Nitrogen in Groundwater
Most groundwater is low in nitrogen. However, in cases with a very concentrated nearby source, groundwater can contain high concentrations of nitrogen.
High levels of nitrogen in groundwater may be a problem for human health. Many people drink well water in the Puget Sound region, and one contaminant is nitrogen, generally in the form of nitrate. The drinking water standard is <10 mg/L for nitrate in groundwater to avoid blue-baby syndrome.
When groundwater enters surface water in rivers and streams, these high nitrogen concentrations can also affect freshwater quality and aquatic life, and can contribute to algae blooms in downstream marine waters.
Nitrogen reaches groundwater through septic systems, manure, and fertilizer applications, as well as from other human and natural sources. Nitrogen goes through complicated chemical transformations as it passes through interfaces between groundwater and surface water, including rivers and marine areas. Within a very small area, nitrate concentrations can change rapidly into nitrogen gas, which reduces the concentration in the water. The little information available on attenuation suggests that this process is very patchy in time and space and therefore difficult to measure at the Puget Sound scale.
The USGS has developed a fact sheet, as well as a map of groundwater vulnerability to elevated nitrate levels in Puget Sound watersheds. This map illustrates the probability of detecting nitrate concentrations greater than 3 mg/L in wells that are 50 feet deep. The map was developed by relating existing nitrate data to factors describing aquifer susceptibility (ease with which a contaminant can reach the aquifer) and contaminant availability (availability of sources of nitrate at or near the land surface).
Groundwater nitrogen reaches Puget Sound through two pathways: direct discharges to marine waters along the shoreline, and as baseflow in rivers and streams.
Nitrogen from direct discharges of groundwater along the marine shoreline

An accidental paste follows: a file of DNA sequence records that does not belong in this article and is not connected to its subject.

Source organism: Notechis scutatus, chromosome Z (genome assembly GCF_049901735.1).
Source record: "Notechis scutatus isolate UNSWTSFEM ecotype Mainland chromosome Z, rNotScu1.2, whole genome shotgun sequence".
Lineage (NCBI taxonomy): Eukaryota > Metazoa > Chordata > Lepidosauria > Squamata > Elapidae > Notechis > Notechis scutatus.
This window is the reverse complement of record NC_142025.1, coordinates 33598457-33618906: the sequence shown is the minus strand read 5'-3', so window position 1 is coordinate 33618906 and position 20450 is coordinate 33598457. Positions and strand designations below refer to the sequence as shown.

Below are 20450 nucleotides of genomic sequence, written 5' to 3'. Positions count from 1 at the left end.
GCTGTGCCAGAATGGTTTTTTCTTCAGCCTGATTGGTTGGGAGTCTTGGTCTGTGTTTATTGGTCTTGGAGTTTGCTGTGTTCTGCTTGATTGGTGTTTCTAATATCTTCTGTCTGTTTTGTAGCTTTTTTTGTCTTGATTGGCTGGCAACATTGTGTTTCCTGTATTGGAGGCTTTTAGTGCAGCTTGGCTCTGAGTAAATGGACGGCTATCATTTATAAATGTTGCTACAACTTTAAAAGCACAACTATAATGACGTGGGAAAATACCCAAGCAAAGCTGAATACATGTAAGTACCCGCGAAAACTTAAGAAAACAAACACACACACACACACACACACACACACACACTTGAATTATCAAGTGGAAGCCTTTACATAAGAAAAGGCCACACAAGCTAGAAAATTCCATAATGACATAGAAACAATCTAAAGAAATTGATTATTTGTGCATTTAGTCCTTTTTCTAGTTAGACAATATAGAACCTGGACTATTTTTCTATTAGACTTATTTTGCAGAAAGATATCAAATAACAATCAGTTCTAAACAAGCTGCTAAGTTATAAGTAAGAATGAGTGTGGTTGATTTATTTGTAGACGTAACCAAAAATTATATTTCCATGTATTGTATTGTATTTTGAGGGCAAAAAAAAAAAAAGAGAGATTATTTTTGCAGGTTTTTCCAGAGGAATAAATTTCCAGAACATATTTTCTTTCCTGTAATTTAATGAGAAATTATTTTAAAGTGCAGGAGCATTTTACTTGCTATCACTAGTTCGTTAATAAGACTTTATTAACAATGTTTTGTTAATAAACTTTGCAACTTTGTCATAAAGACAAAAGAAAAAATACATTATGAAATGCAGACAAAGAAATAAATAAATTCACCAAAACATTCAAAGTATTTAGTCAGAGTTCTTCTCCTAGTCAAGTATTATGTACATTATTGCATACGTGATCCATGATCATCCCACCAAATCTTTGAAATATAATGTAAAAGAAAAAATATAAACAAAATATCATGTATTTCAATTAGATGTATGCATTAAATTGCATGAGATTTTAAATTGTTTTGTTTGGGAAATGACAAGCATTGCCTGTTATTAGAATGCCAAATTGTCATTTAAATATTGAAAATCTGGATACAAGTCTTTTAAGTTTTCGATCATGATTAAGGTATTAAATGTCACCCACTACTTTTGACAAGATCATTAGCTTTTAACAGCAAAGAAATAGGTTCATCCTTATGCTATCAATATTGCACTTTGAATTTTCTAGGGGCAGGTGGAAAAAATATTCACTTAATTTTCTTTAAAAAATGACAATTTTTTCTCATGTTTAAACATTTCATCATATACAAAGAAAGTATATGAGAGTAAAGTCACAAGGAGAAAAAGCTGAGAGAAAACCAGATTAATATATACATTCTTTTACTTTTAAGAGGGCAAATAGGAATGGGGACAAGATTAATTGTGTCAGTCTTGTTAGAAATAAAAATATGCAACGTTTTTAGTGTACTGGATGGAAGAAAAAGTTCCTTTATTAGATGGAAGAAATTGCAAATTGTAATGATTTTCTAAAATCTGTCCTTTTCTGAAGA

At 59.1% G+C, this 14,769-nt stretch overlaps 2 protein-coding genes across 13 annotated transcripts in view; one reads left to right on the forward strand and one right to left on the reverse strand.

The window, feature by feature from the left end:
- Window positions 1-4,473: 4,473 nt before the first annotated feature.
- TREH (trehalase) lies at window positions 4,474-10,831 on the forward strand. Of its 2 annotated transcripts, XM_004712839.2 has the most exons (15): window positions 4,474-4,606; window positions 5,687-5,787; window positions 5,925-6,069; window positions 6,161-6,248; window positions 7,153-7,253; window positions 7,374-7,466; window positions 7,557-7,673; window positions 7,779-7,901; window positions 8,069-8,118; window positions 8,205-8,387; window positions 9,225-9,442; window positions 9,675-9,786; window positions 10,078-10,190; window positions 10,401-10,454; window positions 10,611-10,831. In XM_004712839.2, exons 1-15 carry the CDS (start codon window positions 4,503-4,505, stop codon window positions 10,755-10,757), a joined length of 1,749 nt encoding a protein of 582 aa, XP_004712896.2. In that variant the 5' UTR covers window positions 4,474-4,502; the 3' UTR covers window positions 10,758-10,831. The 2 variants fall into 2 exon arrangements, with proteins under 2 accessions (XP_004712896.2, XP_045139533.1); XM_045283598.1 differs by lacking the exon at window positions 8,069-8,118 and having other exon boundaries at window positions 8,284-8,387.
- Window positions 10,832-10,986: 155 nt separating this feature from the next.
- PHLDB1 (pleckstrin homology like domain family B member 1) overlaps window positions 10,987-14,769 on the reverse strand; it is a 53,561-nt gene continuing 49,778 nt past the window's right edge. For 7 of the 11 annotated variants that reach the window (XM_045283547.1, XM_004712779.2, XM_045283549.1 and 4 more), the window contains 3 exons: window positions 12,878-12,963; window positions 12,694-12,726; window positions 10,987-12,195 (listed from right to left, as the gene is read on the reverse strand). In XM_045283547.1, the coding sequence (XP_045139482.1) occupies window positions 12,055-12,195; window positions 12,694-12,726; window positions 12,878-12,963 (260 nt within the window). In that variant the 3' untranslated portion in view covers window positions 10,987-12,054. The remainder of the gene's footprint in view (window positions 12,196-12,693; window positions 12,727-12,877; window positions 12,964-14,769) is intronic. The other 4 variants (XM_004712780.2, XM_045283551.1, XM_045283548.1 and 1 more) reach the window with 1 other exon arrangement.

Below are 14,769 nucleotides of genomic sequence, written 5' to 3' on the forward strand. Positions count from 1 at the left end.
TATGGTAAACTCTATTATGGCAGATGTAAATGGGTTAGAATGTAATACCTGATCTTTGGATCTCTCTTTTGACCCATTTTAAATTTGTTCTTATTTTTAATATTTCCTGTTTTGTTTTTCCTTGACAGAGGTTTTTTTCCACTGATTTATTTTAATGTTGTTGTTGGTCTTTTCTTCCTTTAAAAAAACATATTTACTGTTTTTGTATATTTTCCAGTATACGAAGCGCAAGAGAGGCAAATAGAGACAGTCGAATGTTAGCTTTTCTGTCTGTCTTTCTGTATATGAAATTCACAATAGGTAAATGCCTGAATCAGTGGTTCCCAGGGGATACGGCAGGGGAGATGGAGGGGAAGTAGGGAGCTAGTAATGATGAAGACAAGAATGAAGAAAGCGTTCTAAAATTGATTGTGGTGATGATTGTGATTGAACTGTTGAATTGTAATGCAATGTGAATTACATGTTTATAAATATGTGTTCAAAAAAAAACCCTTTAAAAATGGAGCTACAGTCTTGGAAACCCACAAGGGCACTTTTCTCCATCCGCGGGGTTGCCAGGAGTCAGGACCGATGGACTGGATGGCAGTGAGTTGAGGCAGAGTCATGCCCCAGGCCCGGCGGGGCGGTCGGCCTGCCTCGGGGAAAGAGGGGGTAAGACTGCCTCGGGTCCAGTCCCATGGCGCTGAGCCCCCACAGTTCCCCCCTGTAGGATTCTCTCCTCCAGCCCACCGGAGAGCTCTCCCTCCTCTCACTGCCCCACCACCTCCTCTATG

The amount of water discharging directly to marine shorelines is small relative to the total inflow from rivers, although it may be locally significant in the late summer as river inflows decline. The few direct measurements of groundwater discharges to marine areas cannot be extrapolated to the entire Puget Sound shoreline. The best estimate is 100 to 1000 cfs (Vaccaro et al., 1998), based on large-scale water budgets for Puget Sound. This estimate is small, and represents only 0.2 – 2% of the 50,000 cfs of total freshwater inflow to Puget Sound from rivers.
Using available nitrogen concentration data from wells monitored by the Washington State Department of Health, Mohamedali et al. (2011a) estimated that that the groundwater DIN load entering Puget Sound through direct discharge is between 160 – 1,600 kg/d, which is 0.5 – 5% of the total freshwater DIN load to Puget Sound.
Nitrogen from baseflow in rivers
Baseflow contributions of nitrogen to rivers are included within Ecology’s river loading estimates. The portion of nitrogen delivered via rivers through baseflow has not been established and depends in part on the definition of baseflow. Pitz and Sinclair (1999) estimated the proportion of water volume delivered as baseflow using USGS gaging stations throughout the Puget Sound basin. They found that on average, baseflow produces 50 to 74% of the surface runoff to Puget Sound. It is unclear how this translates to nitrogen loads, but there is some evidence to suspect that nitrogen concentrations in some rivers e.g. the Deschutes and Nooksack rivers, have more groundwater influence than others.
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